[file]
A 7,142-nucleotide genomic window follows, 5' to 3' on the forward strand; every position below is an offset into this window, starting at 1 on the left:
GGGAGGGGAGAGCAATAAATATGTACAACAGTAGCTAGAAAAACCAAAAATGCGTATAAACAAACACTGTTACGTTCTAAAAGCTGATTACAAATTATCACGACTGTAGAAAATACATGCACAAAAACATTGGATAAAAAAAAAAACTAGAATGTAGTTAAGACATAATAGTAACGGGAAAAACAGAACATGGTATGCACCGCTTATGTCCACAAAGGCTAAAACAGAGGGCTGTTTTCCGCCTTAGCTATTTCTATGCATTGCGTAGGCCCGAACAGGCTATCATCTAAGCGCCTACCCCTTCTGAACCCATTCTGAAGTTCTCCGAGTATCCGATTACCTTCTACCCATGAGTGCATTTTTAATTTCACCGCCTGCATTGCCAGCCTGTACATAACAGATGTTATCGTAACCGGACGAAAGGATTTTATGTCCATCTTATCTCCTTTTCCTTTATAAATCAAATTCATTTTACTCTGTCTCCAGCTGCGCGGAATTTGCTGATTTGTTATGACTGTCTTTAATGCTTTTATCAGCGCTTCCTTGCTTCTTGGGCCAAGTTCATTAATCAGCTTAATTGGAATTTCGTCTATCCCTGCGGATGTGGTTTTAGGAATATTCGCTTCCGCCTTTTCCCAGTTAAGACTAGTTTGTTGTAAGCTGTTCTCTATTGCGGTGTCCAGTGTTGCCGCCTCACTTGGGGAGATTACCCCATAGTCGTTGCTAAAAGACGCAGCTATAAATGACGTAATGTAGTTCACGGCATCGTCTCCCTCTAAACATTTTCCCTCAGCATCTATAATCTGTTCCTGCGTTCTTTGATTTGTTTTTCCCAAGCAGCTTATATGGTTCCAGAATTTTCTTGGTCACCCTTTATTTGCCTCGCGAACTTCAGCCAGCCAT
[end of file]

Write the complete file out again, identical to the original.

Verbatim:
A 7,142-nucleotide genomic window follows, 5' to 3' on the forward strand; every position below is an offset into this window, starting at 1 on the left:
GGGAGGGGAGAGCAATAAATATGTACAACAGTAGCTAGAAAAACCAAAAATGCGTATAAACAAACACTGTTACGTTCTAAAAGCTGATTACAAATTATCACGACTGTAGAAAATACATGCACAAAAACATTGGATAAAAAAAAAAACTAGAATGTAGTTAAGACATAATAGTAACGGGAAAAACAGAACATGGTATGCACCGCTTATGTCCACAAAGGCTAAAACAGAGGGCTGTTTTCCGCCTTAGCTATTTCTATGCATTGCGTAGGCCCGAACAGGCTATCATCTAAGCGCCTACCCCTTCTGAACCCATTCTGAAGTTCTCCGAGTATCCGATTACCTTCTACCCATGAGTGCATTTTTAATTTCACCGCCTGCATTGCCAGCCTGTACATAACAGATGTTATCGTAACCGGACGAAAGGATTTTATGTCCATCTTATCTCCTTTTCCTTTATAAATCAAATTCATTTTACTCTGTCTCCAGCTGCGCGGAATTTGCTGATTTGTTATGACTGTCTTTAATGCTTTTATCAGCGCTTCCTTGCTTCTTGGGCCAAGTTCATTAATCAGCTTAATTGGAATTTCGTCTATCCCTGCGGATGTGGTTTTAGGAATATTCGCTTCCGCCTTTTCCCAGTTAAGACTAGTTTGTTGTAAGCTGTTCTCTATTGCGGTGTCCAGTGTTGCCGCCTCACTTGGGGAGATTACCCCATAGTCGTTGCTAAAAGACGCAGCTATAAATGACGTAATGTAGTTCACGGCATCGTCTCCCTCTAAACATTTTCCCTCAGCATCTATAATCTGTTCCTGCGTTCTTTGATTTGTTTTTCCCAAGCAGCTTATATGGTTCCAGAATTTTCTTGGTCACCCTTTATTTGCCTCGCGAACTTCAGCCAGCCAT